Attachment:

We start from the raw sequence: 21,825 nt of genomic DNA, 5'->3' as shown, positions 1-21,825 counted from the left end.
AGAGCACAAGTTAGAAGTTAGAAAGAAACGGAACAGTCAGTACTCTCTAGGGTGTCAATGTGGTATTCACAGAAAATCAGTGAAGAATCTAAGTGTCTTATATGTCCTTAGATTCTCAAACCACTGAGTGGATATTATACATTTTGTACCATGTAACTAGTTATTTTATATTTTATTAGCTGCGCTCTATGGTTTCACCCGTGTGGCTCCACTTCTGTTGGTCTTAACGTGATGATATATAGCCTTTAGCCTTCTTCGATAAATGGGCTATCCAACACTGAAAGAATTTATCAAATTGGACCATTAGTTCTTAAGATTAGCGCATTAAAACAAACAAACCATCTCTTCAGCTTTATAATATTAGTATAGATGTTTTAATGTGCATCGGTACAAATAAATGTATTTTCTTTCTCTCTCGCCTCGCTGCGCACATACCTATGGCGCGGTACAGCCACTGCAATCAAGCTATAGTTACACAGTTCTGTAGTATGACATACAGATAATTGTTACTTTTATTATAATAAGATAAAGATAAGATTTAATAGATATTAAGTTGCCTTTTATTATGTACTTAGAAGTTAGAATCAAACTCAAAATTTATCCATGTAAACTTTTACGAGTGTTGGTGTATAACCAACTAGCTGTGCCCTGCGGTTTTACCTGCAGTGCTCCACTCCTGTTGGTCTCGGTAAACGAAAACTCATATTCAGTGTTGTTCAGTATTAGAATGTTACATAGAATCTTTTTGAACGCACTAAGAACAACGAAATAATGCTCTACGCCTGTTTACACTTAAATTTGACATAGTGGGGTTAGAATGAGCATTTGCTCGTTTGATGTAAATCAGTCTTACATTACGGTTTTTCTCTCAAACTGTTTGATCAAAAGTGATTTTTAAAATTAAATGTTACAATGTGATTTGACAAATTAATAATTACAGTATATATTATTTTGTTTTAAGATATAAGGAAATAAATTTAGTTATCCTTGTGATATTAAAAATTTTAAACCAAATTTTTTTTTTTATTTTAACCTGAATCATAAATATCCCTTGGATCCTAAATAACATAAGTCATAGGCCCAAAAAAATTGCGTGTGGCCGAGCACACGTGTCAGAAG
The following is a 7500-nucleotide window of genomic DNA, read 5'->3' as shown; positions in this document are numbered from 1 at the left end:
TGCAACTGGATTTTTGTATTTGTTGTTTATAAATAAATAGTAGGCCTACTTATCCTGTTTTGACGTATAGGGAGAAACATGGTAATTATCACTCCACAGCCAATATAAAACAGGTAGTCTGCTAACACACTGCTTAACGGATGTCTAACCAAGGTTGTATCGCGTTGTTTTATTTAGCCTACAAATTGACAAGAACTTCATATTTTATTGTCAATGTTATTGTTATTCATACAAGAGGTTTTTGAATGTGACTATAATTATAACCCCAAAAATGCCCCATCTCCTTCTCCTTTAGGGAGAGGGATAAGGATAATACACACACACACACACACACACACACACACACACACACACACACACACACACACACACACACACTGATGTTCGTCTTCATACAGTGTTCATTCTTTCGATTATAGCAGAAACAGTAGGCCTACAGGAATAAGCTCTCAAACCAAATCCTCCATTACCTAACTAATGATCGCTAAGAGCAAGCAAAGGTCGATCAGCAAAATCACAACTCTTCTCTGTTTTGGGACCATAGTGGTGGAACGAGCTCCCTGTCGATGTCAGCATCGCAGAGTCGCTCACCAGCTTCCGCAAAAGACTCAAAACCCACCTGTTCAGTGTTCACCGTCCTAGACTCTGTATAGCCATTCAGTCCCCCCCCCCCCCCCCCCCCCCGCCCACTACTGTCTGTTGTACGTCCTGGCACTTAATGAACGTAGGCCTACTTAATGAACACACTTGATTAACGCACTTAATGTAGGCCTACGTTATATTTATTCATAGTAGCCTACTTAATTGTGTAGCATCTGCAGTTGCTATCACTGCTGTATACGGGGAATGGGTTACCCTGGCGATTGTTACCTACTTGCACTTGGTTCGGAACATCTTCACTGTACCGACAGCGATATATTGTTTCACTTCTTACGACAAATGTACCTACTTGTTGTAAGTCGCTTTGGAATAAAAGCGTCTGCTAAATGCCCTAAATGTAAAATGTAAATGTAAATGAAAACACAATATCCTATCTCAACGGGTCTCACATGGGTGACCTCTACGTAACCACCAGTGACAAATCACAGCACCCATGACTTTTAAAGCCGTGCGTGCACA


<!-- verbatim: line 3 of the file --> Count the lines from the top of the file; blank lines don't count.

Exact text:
The following is a 7500-nucleotide window of genomic DNA, read 5'->3' as shown; positions in this document are numbered from 1 at the left end: